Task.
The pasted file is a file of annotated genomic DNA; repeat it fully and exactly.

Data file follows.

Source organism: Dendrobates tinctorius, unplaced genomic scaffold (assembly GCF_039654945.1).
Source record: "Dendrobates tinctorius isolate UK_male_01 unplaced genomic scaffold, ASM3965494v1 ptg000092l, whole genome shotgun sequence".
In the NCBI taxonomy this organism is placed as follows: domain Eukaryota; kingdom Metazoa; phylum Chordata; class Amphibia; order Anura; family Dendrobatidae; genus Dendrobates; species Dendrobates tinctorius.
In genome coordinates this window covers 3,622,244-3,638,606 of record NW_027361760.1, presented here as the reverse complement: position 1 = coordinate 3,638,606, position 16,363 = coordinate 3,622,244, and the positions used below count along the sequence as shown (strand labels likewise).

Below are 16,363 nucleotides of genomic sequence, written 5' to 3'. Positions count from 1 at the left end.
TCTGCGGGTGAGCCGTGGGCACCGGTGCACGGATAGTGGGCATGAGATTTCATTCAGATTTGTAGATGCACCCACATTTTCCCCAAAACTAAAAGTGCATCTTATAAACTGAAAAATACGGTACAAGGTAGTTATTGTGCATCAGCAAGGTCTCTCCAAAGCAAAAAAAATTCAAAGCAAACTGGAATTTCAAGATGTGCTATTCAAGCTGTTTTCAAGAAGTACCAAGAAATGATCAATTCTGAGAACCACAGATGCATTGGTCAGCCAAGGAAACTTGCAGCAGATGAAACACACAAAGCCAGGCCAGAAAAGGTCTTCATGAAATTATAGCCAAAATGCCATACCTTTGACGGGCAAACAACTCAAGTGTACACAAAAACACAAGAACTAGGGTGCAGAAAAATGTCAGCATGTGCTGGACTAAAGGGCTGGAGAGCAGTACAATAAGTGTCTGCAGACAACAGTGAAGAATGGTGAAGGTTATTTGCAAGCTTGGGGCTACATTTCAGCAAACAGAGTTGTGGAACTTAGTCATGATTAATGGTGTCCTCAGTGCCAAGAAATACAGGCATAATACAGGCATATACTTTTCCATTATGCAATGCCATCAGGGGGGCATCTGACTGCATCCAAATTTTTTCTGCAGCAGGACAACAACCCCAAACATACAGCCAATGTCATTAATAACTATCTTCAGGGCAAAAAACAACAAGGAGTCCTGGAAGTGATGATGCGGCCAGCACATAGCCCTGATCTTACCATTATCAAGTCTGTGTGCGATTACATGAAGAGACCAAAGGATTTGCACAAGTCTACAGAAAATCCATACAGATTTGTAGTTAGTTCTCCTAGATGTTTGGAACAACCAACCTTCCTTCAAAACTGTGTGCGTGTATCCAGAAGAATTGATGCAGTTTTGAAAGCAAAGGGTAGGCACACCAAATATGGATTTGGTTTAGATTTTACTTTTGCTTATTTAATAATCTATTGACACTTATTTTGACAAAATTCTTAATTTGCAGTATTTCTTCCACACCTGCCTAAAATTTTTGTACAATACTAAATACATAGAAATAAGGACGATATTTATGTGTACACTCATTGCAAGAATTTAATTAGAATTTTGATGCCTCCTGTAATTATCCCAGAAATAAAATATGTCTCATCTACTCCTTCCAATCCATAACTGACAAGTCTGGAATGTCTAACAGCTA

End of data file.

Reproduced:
Source organism: Dendrobates tinctorius, unplaced genomic scaffold (assembly GCF_039654945.1).
Source record: "Dendrobates tinctorius isolate UK_male_01 unplaced genomic scaffold, ASM3965494v1 ptg000092l, whole genome shotgun sequence".
In the NCBI taxonomy this organism is placed as follows: domain Eukaryota; kingdom Metazoa; phylum Chordata; class Amphibia; order Anura; family Dendrobatidae; genus Dendrobates; species Dendrobates tinctorius.
In genome coordinates this window covers 3,622,244-3,638,606 of record NW_027361760.1, presented here as the reverse complement: position 1 = coordinate 3,638,606, position 16,363 = coordinate 3,622,244, and the positions used below count along the sequence as shown (strand labels likewise).

Below are 16,363 nucleotides of genomic sequence, written 5' to 3'. Positions count from 1 at the left end.
TCTGCGGGTGAGCCGTGGGCACCGGTGCACGGATAGTGGGCATGAGATTTCATTCAGATTTGTAGATGCACCCACATTTTCCCCAAAACTAAAAGTGCATCTTATAAACTGAAAAATACGGTACAAGGTAGTTATTGTGCATCAGCAAGGTCTCTCCAAAGCAAAAAAAATTCAAAGCAAACTGGAATTTCAAGATGTGCTATTCAAGCTGTTTTCAAGAAGTACCAAGAAATGATCAATTCTGAGAACCACAGATGCATTGGTCAGCCAAGGAAACTTGCAGCAGATGAAACACACAAAGCCAGGCCAGAAAAGGTCTTCATGAAATTATAGCCAAAATGCCATACCTTTGACGGGCAAACAACTCAAGTGTACACAAAAACACAAGAACTAGGGTGCAGAAAAATGTCAGCATGTGCTGGACTAAAGGGCTGGAGAGCAGTACAATAAGTGTCTGCAGACAACAGTGAAGAATGGTGAAGGTTATTTGCAAGCTTGGGGCTACATTTCAGCAAACAGAGTTGTGGAACTTAGTCATGATTAATGGTGTCCTCAGTGCCAAGAAATACAGGCATAATACAGGCATATACTTTTCCATTATGCAATGCCATCAGGGGGGCATCTGACTGCATCCAAATTTTTTCTGCAGCAGGACAACAACCCCAAACATACAGCCAATGTCATTAATAACTATCTTCAGGGCAAAAAACAACAAGGAGTCCTGGAAGTGATGATGCGGCCAGCACATAGCCCTGATCTTACCATTATCAAGTCTGTGTGCGATTACATGAAGAGACCAAAGGATTTGCACAAGTCTACAGAAAATCCATACAGATTTGTAGTTAGTTCTCCTAGATGTTTGGAACAACCAACCTTCCTTCAAAACTGTGTGCGTGTATCCAGAAGAATTGATGCAGTTTTGAAAGCAAAGGGTAGGCACACCAAATATGGATTTGGTTTAGATTTTACTTTTGCTTATTTAATAATCTATTGACACTTATTTTGACAAAATTCTTAATTTGCAGTATTTCTTCCACACCTGCCTAAAATTTTTGTACAATACTAAATACATAGAAATAAGGACGATATTTATGTGTACACTCATTGCAAGAATTTAATTAGAATTTTGATGCCTCCTGTAATTATCCCAGAAATAAAATATGTCTCATCTACTCCTTCCAATCCATAACTGACAAGTCTGGAATGTCTAACAGCTA